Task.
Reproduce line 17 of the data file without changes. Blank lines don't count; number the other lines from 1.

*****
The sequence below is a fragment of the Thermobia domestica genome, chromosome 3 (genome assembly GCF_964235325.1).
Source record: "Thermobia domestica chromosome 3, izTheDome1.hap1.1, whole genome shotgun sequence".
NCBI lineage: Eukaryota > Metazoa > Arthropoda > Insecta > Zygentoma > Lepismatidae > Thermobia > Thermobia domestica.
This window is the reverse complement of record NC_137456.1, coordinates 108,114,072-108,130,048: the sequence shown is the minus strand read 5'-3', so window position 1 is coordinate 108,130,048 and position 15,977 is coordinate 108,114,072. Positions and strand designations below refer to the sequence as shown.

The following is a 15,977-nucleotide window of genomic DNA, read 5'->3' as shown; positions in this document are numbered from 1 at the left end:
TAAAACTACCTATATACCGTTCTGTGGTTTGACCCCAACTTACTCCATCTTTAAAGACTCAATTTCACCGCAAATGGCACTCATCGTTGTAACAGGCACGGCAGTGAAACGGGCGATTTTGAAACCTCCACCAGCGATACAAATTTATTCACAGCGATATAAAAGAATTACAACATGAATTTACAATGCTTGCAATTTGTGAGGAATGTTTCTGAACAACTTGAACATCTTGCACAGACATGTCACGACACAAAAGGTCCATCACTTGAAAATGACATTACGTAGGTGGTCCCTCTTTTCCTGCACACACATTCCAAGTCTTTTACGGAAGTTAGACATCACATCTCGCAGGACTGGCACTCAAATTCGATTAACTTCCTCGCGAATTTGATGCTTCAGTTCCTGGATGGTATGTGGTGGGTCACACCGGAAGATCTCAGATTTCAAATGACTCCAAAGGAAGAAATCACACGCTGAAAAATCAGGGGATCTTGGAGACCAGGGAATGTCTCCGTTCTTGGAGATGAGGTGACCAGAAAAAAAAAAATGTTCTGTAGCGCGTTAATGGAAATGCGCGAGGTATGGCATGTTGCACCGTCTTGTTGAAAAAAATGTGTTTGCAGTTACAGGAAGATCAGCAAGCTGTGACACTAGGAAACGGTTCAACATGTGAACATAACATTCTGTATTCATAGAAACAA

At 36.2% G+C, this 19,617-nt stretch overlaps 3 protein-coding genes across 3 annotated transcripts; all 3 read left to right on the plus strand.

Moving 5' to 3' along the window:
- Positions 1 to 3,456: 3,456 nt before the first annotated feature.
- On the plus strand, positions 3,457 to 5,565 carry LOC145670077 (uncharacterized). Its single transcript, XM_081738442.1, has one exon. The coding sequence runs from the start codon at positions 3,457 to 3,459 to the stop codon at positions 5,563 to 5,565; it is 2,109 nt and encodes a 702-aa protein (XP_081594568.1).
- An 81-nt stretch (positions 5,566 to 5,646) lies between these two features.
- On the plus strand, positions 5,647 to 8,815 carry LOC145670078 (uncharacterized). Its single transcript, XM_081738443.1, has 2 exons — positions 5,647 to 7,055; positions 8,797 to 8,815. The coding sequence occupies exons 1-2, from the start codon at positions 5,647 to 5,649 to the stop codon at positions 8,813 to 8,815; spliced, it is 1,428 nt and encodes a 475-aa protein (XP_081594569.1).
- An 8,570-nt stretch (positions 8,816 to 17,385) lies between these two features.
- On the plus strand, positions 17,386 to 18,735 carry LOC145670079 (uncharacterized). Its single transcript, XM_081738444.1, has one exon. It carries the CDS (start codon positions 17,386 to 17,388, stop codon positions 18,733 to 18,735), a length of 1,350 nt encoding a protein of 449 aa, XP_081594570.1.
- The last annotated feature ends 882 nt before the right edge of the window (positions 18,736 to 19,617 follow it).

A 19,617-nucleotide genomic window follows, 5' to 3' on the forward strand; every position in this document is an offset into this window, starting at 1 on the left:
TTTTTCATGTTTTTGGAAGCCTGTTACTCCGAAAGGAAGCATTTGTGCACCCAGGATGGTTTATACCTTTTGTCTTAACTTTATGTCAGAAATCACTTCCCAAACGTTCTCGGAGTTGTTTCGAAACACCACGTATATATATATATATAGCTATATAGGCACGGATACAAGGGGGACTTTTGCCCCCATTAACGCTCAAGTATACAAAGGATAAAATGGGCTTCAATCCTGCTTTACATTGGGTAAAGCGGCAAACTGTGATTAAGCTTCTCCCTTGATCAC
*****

TTTTTCATGTTTTTGGAAGCCTGTTACTCCGAAAGGAAGCATTTGTGCACCCAGGATGGTTTATACCTTTTGTCTTAACTTTATGTCAGAAATCACTTCCCAAACGTTCTCGGAGTTGTTTCGAAACACCACGTATATATATATATATAGCTATATAGGCACGGATACAAGGGGGACTTTTGCCCCCATTAACGCTCAAGTATACAAAGGATAAAATGGGCTTCAATCCTGCTTTACATTGGGTAAAGCGGCAAACTGTGATTAAGCTTCTCCCTTGATCAC